Listen to The Sound of the Earth Magnetic Field Recorded by BepiColombo

The BepiColombo station was launched in 2018, and in April 2020 it was at a relatively short distance from the Earth. The ultimate goal, the planet Mercury, will be reached at the end of a seven-year journey in 2025. On the way to Mercury, the station will fly past Venus twice more. For the first time, the station will approach Venus in October this year, and one of the upcoming six flights past Mercury itself will take place in October next year. The main goal of the mission is to study the physicochemical parameters of the planet and to study the geological structure of the surface.

The station instruments were reconfigured to study the fluctuations of the magnetic field of our planet during the flight near the Earth in April this year. Then the obtained data were transformed into sounds accessible to our ear. Audio files lasting 8 hours were compressed to one-minute audio.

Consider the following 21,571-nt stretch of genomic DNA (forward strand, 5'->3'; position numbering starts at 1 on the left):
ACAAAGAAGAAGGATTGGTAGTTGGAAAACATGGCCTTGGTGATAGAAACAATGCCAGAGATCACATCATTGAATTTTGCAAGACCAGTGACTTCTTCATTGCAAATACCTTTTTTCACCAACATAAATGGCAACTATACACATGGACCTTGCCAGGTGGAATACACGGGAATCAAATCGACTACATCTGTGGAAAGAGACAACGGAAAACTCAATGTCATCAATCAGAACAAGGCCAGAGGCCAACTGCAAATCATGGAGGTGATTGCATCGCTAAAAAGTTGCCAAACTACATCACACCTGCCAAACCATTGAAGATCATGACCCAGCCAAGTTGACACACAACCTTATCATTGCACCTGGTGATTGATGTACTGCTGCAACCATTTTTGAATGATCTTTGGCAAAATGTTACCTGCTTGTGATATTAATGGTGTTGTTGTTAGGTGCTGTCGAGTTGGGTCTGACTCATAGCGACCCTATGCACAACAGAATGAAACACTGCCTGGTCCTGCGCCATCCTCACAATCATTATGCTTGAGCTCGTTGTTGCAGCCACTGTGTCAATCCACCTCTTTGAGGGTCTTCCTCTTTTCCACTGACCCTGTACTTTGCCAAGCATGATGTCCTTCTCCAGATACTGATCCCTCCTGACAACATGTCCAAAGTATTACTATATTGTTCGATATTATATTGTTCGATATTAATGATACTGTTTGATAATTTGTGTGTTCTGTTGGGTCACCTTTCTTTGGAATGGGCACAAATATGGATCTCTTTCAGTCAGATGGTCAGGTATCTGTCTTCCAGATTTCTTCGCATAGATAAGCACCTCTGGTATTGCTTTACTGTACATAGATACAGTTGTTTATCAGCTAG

In total, five-sound recordings were received. One record was obtained using an accelerometer, while the station was passing near the Earth at an altitude ranging from 256.390 to 129.488 km. The second audio recording was made from the orbit of 12.689 km. The third audio file was received while the station was in the shadow of the Earth. To record the fourth audio, a magnetometer was used, which was used when the station passed through the planet’s magnetic field. The fifth recording was carried out with the same parameters as the fourth one, but along with the recording of the station’s jet engines that were launched to perform the maneuver. The sounds of the Earth’s magnetic field are posted on the website of the European Space Agency.